Saturday, February 07, 2015

ARTS & CULTURE (7) by Dan Appell

Coffee with Suzanne

I had a very lively and interesting talk with Suzanne Samborski yesterday. Suzanne is the head to the culture and heritage department at city hall. We did an overview of the cultural scene in Nanaimo, a little speculation on the trajectories of the arts community, and she expressed some thoughts on next steps her department is taking.

Both Suzanne and myself come from other cities, so for both of us the culture of this place is revealed through comparisons. Compared to other centres around this size and even larger, Nanaimo has a large number of talented people involved in a broad range of creative endeavours. However, compared to similar sized talent pools Nanaimo seems to have less access to the provincial, national or international stage. Truth is, the big money is somewhere else. Somewhere else is where an arts community becomes sustainable. One great internationally acclaimed festival of anything can turn a struggling arts sector into a tourism cash cow, a Camelot for the talented, and a deep source of pride for the whole community.  But we are not there yet. We're not even close. Now is the time for baby steps that nurture local talent towards a level of excellence that can be both exported and attract people to our city. Both of us agree, now is a time of building over the long term. This is a project that might take a generation of effort to bear fruit, but it is worth the effort, and will pay back in spades as the arts community increases in skill and stature.

Over the last few decades the development of the arts community in Nanaimo has suffered somewhat. I believe this is because the city invested too heavily in a conference centre and then proceeded down the wrong track to revitalize our downtown. Because many of our generation’s advocates for the arts backed the Conference Centre and a misguided revitalization project, their advocacy for the arts lacked credibility. Both Suzanne and I are on the same page, agreeing that one of much needed baby steps is to find new voices to speak for our sector. Younger voices such as Amanda Scott from the Vault, and Valentina Cardinalli from AEIOU, would go a long way towards bridging a divide between the arts community and its potential audience.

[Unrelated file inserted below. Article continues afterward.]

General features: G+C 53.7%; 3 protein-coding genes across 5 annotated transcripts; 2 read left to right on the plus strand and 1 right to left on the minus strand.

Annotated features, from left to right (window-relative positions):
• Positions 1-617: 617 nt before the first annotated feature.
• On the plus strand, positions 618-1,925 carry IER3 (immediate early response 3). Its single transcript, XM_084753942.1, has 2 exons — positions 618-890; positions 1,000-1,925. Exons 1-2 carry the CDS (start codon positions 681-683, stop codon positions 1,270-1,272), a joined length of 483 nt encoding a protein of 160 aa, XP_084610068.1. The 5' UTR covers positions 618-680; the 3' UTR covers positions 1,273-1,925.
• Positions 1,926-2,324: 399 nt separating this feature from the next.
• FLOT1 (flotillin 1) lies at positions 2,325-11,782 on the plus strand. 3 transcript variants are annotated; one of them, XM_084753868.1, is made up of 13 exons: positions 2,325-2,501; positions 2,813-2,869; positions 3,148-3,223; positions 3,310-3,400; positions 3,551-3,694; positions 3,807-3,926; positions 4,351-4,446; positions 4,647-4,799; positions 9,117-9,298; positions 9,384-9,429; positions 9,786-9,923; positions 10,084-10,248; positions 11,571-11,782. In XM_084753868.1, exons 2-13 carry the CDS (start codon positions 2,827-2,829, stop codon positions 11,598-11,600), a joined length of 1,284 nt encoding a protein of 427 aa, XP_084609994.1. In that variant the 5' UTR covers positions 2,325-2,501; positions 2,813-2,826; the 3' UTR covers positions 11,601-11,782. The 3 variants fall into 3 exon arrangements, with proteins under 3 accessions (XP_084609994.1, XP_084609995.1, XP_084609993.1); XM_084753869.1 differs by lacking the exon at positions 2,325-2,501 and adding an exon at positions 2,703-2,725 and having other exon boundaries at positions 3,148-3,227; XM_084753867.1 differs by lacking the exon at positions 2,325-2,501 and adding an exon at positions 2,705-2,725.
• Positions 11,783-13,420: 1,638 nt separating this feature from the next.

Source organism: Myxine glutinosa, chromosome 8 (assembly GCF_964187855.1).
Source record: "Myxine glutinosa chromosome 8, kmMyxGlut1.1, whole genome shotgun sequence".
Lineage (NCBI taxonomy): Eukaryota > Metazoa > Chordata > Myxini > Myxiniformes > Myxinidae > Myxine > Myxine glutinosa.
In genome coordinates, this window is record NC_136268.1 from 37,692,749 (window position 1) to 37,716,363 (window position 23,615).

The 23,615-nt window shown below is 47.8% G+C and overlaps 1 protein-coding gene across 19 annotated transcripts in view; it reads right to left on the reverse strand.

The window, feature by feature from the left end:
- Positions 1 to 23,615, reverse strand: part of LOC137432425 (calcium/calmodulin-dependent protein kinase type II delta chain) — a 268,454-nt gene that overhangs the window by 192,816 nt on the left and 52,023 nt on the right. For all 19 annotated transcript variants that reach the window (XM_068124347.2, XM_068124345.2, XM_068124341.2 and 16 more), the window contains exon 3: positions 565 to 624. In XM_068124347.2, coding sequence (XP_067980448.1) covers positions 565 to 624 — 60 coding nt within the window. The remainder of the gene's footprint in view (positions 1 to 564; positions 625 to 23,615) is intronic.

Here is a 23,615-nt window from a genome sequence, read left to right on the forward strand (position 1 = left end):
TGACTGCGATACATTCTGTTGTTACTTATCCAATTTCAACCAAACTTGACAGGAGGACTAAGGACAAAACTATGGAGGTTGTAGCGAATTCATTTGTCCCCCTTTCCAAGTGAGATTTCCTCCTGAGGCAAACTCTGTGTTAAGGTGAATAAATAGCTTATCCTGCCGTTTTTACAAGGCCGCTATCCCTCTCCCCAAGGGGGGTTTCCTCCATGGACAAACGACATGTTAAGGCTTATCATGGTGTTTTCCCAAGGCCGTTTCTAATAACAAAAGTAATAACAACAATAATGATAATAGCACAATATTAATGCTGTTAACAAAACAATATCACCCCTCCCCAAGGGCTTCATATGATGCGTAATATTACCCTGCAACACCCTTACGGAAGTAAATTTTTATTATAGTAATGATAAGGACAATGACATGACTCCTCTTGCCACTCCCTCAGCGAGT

Suzanne surprised me with the idea of a Chamber of Commerce like advocacy group for the arts sector. If the arts sector could put together a coalition of individuals from various groups to increase support for the arts and improve policy for the development of the arts, there may be some positive results. We do need to improve planning policy for this sector and doing this from inside city hall is awkward. If a larger group representing the diverse segments of our sector could advocate on our behalf we might improve our ability to develop infrastructure and programming support. It’s something for our groups to consider.

While Suzanne came to head this department from a position within Parks and Recreation, and represents a civil servant’s dedication to her role, she does have a keen interest in the problem of culture in the development of cities; for that I am grateful. My view is that the department will be both resilient, sensitive and responsive under her leadership. My hope is that as the department matures, artists will be able to take over key positions and those with a more particular understanding of the kinds of support artists need can start to transform the culture of city hall from the inside.


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